Gov. Mike Pence, who often identifies himself as a Christian and man of faith, finds himself in a delicate spot as he navigates the issue of sheltering Syrian refugee families in Indiana.
The Republican's objections to welcoming the refugees has put him at odds with the Roman Catholic Archdiocese of Indianapolis, which went ahead last week with plans to place a family of four from the war-torn country in the city, saying the reception was "an essential part of our identity as Catholic Christians."
Critics say Pence's stance, based on concerns about security threats, risks making Indiana seem less than hospitable, especially after last spring's controversy over a religious freedom law that provoked national backlash amid worries that it would sanction discrimination against gay people on religious grounds. Some critics even suggest the tough refugee stance runs counter to Christian teaching.
But the governor rejects the criticism, saying he believes his job is striking a balance between compassion and charity on the one hand, and keeping people safe on the other.
"My faith informs me to keep my oath (of office)," Pence said after the archdiocese's announcement. That, he said, means a "responsibility to do everything in my power to see to the safety and security of the people of this state."
Last month, Pence joined 30 other governors, all but one a Republican, who sought to block the resettlement of Syrian refugees in the wake of the deadly attacks in Paris. They noted that a Syrian passport was found near one of the attacker's bodies.
Advocates of accepting the refugees, including Obama administration officials, argue that potential terrorists face extremely long odds of successfully infiltrating the U.S. through the refugee program. They point to the detailed security checks involved, some of which can involve a years-long wait.
Pence initially directed all state agencies to "suspend" the resettlement program, even as opponents challenged his legal authority to do so. After the church's move, he said state officials were instructed to block only the state's small share of refugee services, while allowing federally funded services to proceed.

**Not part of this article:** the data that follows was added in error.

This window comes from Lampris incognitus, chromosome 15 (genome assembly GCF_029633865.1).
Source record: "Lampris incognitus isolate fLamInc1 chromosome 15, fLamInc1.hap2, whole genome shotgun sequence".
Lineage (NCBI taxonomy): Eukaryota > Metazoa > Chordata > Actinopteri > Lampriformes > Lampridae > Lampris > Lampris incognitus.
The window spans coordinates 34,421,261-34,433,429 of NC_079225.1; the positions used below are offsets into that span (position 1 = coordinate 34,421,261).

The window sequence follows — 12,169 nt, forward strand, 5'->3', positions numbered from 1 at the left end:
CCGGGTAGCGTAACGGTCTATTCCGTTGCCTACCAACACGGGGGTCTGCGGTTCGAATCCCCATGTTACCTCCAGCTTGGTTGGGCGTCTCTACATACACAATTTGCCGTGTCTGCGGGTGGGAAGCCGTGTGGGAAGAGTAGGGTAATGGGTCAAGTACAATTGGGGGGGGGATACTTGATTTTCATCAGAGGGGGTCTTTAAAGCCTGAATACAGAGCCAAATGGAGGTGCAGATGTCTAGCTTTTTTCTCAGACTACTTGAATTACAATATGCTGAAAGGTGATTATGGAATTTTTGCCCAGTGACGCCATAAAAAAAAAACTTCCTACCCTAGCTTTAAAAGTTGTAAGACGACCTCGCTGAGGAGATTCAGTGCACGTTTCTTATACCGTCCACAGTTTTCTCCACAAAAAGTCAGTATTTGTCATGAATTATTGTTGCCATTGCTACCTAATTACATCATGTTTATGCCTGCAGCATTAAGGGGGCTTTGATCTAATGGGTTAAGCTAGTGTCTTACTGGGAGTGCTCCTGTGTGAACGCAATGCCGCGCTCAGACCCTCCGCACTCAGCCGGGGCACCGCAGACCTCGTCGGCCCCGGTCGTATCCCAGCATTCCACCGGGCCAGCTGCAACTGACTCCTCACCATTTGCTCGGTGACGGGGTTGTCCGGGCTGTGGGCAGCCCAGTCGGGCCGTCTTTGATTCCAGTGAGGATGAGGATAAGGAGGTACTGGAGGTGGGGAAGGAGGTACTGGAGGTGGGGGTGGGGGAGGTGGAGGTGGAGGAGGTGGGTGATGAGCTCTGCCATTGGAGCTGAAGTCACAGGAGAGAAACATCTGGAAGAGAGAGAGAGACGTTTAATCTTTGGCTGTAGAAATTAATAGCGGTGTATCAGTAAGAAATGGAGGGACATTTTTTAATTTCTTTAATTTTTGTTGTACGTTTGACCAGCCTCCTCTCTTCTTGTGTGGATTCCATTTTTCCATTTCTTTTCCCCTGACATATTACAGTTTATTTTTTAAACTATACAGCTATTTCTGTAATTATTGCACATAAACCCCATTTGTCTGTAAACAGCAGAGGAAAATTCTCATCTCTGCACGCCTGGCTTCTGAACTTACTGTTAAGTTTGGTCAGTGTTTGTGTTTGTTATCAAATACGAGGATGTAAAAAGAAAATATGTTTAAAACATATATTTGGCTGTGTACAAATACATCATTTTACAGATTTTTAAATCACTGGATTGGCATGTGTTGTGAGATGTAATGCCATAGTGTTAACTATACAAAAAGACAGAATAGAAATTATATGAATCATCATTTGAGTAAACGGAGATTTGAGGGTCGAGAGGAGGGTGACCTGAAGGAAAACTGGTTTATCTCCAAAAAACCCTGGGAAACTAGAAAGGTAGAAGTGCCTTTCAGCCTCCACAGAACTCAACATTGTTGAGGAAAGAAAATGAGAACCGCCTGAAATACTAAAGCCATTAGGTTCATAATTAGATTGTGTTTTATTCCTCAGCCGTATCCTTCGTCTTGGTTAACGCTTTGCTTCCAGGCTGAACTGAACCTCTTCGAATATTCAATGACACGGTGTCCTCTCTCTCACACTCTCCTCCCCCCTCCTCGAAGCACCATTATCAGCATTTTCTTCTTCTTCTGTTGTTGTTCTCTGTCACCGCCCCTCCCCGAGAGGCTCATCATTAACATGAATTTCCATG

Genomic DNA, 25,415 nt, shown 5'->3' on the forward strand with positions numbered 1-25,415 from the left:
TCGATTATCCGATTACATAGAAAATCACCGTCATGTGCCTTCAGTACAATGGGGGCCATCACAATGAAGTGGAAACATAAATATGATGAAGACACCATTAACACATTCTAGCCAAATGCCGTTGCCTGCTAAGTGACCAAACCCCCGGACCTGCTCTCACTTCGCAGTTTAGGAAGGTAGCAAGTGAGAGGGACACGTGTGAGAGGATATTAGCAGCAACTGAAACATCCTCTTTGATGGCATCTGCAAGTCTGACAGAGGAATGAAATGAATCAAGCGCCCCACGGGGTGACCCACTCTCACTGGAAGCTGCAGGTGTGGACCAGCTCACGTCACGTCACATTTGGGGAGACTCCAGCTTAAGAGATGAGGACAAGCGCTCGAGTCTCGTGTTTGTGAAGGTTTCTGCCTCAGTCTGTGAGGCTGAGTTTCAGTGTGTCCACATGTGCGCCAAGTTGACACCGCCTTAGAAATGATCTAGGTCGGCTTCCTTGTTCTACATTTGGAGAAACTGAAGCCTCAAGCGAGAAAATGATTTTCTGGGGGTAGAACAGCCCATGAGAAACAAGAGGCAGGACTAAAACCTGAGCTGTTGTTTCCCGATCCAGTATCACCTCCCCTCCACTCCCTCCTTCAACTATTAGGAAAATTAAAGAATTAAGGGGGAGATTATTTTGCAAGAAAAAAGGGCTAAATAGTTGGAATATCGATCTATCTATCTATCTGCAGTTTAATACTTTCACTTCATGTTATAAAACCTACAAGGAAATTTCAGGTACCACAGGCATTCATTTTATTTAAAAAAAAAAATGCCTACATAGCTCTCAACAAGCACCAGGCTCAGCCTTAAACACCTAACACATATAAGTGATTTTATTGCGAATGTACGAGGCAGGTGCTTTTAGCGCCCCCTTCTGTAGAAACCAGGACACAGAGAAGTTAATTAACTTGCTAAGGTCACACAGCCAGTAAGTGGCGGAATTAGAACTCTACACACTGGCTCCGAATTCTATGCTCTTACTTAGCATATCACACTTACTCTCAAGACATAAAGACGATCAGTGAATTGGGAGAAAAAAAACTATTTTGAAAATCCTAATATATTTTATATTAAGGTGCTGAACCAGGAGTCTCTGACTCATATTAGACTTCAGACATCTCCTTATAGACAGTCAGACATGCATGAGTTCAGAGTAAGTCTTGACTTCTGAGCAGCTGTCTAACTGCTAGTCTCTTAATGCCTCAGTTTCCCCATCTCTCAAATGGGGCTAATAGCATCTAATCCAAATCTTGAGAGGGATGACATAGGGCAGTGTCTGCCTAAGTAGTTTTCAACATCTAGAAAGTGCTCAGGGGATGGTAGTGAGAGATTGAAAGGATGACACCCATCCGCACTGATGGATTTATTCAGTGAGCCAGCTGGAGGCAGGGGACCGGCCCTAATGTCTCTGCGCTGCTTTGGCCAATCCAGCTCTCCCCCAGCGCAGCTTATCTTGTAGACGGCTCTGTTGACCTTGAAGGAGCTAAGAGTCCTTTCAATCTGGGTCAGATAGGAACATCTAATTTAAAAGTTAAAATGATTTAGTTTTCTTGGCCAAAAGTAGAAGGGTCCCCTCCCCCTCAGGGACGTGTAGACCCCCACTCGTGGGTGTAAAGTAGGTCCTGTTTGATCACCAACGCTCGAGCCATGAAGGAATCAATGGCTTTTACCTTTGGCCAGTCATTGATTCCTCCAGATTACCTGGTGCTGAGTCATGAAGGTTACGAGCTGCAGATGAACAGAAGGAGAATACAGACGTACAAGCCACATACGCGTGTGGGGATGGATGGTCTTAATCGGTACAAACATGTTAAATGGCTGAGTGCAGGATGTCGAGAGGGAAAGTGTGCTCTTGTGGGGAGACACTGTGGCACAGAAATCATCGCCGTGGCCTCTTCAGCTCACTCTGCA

The governor, who was born into a Catholic family but became an Evangelical Christian as a young man, has expressed sympathy for the refugees' plight, and rejected GOP presidential candidate Donald Trump's call to bar the entry of Muslims into the U.S. In trying to block the refugees, he and other governors said they were trying to force the Obama administration to offer more assurances of security.
"I don't think we have to choose between security and compassion," he said.
Experts in politics and faith say there long have been tensions between religious conviction and the need to effectively govern, which is now Pence's challenge. His political base is comprised of religious conservatives, and in Congress, before he became governor, he liked to identify himself as "Christian, conservative and Republican, in that order."
"Governor Pence cannot only be a Christian. He is the governor of Indiana," said Arthur Farnsley, a professor of religious studies at IUPUI. "Our (founding) principles — helping people in need — always have to be balanced against the need for safety and security."
Added Steven Bucci, a foreign policy expert at the conservative Heritage Foundation: "Christian principles in the Bible are directed at individuals — not at governments."
But Notre Dame theology professor and migration expert Rev. Daniel Groody said not welcoming the refugees was "certainly not Christian." He accused the governors of "using this stuff for political gain" by exploiting voters' fears, and, and he alluded to Jesus' birth in a manger after Mary and Joseph fled persecution.
"The Christian faith would argue that God himself came to our world as a migrant," Groody said. Opposing the refugees "makes it look like (the governors) are trying to protect us for the common good. But these (refugees) are not the people we need to be afraid of."
Recent polls show that a majority of Republicans see a high risk that refugees from Syria will commit acts of religious and political violence in the U.S. Pence is expected to face a tough re-election challenge next year against Democrat John Gregg, but he has no GOP primary challenger.
Pence, at an airport news conference, dismissed as "ridiculous" the suggestion that his refugee posture made Indiana seem unwelcoming.
"The fact that Indiana, along with 30 other states, has expressed concerns about the security associated with the Syrian refugee program is a reflection of common sense," he said.